Glass Conservatory Roofs: Glass roofs are generally the more popular choice for conservatories, as despite being more expensive than polycarbonate, they offer a variety of benefits. One of the key advantages to a glass roof is the clarity; this allows more light into the room. They also tend to have better-insulating properties and with the development of specialist glass, can actively control the amount of heat and light which can enter the conservatory. It also has better soundproofing qualities than polycarbonate, and there are some specialist double glazing products on the market with improved soundproofing properties. This might be necessary if you live near a busy road, or wish to keep outside noise to a minimum. Glazing units can be fitted with most types of frame, whether you choose uPVC or wood, and for a conservatory that will be in regular use throughout the year, glass is probably the best option.

How to build my own lean-to roof?

Firstly, be sure to check with the local building authorities in India for the code requirements in your area. Get any permit you might need and be prepared for property setbacks with storage buildings. 

Secondly, locate underground hazards. Most lean-tos will require some digging, whether for a concrete foundation, pier blocks, or post-holes. Always call a utility location service before you break soil. Digging into a pipe or electric line could cause serious injury or property damage. 

Next, draw up the project plan. Measure your structure and get your dimensions, and figure out where your lean-to will attach to your building. Angle the roof so that it can withstand the weather and direct rain away from your property. Many people add gutters or downspout drainage pipes to prevent pooling at the base of the roof.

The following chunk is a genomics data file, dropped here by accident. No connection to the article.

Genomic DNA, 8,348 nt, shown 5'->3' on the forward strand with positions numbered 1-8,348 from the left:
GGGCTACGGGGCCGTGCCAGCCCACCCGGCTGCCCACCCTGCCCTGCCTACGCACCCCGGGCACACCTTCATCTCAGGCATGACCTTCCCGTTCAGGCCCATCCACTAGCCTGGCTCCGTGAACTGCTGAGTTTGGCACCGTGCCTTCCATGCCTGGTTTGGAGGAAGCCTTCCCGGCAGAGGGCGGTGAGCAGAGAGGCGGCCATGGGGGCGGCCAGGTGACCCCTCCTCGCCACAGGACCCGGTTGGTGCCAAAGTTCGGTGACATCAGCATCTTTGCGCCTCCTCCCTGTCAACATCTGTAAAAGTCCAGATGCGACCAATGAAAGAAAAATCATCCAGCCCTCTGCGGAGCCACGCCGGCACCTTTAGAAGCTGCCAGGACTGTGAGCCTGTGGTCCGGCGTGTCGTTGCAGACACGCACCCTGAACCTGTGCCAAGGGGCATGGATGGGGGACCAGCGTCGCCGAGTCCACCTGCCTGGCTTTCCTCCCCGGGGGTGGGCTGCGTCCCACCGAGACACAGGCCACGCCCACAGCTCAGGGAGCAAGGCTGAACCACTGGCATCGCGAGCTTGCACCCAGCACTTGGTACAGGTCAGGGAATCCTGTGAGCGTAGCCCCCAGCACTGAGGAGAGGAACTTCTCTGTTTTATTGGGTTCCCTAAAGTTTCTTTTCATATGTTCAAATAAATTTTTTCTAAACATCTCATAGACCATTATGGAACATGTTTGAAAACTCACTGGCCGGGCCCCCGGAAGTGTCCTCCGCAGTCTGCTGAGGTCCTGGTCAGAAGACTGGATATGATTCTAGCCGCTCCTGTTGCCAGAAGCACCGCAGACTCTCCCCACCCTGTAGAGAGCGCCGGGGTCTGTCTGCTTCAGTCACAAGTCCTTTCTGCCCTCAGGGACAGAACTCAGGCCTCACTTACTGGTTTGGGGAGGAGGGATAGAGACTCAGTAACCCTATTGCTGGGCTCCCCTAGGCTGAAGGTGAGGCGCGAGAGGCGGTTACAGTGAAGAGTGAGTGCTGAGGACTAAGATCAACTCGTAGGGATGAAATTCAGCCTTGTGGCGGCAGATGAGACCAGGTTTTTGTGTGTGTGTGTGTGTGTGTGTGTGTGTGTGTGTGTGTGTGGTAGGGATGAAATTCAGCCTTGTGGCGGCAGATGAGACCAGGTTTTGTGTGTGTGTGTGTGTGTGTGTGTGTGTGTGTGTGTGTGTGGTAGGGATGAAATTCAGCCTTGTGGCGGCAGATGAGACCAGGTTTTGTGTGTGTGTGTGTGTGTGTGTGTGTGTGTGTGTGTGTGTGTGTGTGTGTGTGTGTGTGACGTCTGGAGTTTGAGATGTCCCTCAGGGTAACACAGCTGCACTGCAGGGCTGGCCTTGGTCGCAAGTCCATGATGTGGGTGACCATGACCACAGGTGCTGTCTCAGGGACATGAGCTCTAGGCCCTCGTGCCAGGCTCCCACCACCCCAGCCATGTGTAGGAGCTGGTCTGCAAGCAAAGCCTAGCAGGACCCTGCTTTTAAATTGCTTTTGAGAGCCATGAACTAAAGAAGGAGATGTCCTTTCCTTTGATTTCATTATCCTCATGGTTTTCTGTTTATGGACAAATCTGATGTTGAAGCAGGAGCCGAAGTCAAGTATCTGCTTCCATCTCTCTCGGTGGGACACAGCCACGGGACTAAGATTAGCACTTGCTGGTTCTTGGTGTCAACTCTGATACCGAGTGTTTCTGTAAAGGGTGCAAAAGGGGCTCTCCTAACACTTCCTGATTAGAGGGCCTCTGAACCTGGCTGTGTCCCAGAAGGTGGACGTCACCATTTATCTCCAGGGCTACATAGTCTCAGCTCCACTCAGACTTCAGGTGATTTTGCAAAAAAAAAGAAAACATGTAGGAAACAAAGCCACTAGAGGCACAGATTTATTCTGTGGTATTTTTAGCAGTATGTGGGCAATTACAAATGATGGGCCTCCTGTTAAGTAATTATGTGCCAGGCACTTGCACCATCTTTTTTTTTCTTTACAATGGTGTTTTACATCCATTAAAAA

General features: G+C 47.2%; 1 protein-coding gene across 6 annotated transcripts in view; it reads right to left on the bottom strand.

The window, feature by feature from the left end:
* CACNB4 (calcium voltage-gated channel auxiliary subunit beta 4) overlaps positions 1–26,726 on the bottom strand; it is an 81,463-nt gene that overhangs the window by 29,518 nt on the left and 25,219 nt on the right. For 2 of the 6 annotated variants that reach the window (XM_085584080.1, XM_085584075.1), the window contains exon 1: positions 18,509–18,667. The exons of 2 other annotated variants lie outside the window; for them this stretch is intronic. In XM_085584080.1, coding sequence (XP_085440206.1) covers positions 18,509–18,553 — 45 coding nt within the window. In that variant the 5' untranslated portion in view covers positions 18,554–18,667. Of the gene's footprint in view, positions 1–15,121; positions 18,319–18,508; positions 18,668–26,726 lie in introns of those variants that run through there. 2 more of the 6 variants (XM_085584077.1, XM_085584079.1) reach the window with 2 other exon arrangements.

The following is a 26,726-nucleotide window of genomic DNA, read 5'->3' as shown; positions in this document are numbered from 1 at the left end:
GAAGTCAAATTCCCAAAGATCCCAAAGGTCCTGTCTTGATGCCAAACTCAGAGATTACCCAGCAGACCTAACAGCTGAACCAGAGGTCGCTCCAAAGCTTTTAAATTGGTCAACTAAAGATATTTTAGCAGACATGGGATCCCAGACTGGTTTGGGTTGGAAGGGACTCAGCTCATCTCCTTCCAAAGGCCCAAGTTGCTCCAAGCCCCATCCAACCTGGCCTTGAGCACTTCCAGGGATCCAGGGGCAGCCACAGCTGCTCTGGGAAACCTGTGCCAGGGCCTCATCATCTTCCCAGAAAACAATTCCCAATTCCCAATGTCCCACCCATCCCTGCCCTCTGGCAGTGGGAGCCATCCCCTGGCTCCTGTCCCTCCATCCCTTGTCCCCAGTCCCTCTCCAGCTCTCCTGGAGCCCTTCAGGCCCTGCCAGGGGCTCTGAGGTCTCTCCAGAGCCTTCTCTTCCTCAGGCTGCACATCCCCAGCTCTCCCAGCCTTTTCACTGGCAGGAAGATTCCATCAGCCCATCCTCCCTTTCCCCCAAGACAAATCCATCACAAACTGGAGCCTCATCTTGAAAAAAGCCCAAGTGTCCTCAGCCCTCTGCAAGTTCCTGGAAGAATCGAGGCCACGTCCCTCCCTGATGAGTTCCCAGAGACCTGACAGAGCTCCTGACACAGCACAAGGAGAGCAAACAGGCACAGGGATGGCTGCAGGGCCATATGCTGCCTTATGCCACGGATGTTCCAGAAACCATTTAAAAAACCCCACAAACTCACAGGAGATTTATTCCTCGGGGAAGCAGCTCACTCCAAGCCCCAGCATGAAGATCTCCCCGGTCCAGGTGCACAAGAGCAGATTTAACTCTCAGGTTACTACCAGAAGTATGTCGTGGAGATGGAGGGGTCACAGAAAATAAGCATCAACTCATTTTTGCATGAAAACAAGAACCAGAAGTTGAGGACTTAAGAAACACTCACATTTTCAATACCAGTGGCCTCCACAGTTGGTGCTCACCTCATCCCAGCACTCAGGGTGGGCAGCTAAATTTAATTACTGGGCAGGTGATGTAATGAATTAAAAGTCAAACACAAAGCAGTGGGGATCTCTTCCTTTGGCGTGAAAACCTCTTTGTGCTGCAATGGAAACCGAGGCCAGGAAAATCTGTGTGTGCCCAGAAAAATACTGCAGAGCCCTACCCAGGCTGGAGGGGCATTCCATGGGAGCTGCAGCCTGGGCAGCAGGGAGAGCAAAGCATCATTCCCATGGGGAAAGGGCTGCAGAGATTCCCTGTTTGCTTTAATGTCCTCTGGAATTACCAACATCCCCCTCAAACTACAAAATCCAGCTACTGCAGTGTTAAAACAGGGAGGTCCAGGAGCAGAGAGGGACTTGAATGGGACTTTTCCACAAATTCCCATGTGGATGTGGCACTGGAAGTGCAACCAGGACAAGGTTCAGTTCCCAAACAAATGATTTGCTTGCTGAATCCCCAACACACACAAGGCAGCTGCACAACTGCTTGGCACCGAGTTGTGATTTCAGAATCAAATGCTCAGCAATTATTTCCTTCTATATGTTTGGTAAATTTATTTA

Afterward, decide on a solid foundation and on the materials you want to use for the roof. Coordinate your new roof to match the style of your home or shed where it will attach. Think about how you plan on using your conservatory–consider your climate and how much you plan on being there during the day, and how much sunlight you want. Finally, calculate the amount of the materials and if they’re within budget, purchase them.

Last but not least, calculate the amount of each material you will need, price them, and purchase them. 

Procedure to assemble the Lean-to roof

-Mark the area where you want the structure. 

-Measure 8 feet from the existing structure towards the outer direction and dig a deep hole to drive the post in. 

-Drive the post in and fill the hole with concrete to set it in place. 

-From this existing post, measure 3 feet distance in the same line, dig a hole and drive the second post in. Do the same for the third and fourth post, while maintaining the same distance as before between the posts. 

-Cut out a notch on the top of your posts (as shown in the image above). This is where the supporting post will rest. 

-Next, place the supporting posts into the notches. 

-Once this structure is ready, attach the metal purlins on the outward side of the installed posts. This needs to be done with the help of nails so that it is secured firmly in place. Next, fasten the nailer on the side of your existing structure. 

-Make use of good quality screws to drill in the nailer. You will be attaching the upper end of your rafters on this. 

-Attach two planks on either end of the nailer by nailing them firmly in, and place them on top of the structure. Add a third plank in the center. 

-Once this is done, set the roofing material by attaching wooden planks at regular intervals on top of the roof as done before. 

-Next, measure out a choice of your roofing material and place it over the base roof structure. Screw it in with a drill and nails. 

-For the final step, install the trim of your choice as a cover against the side structure. Screw it in with a drill and nails.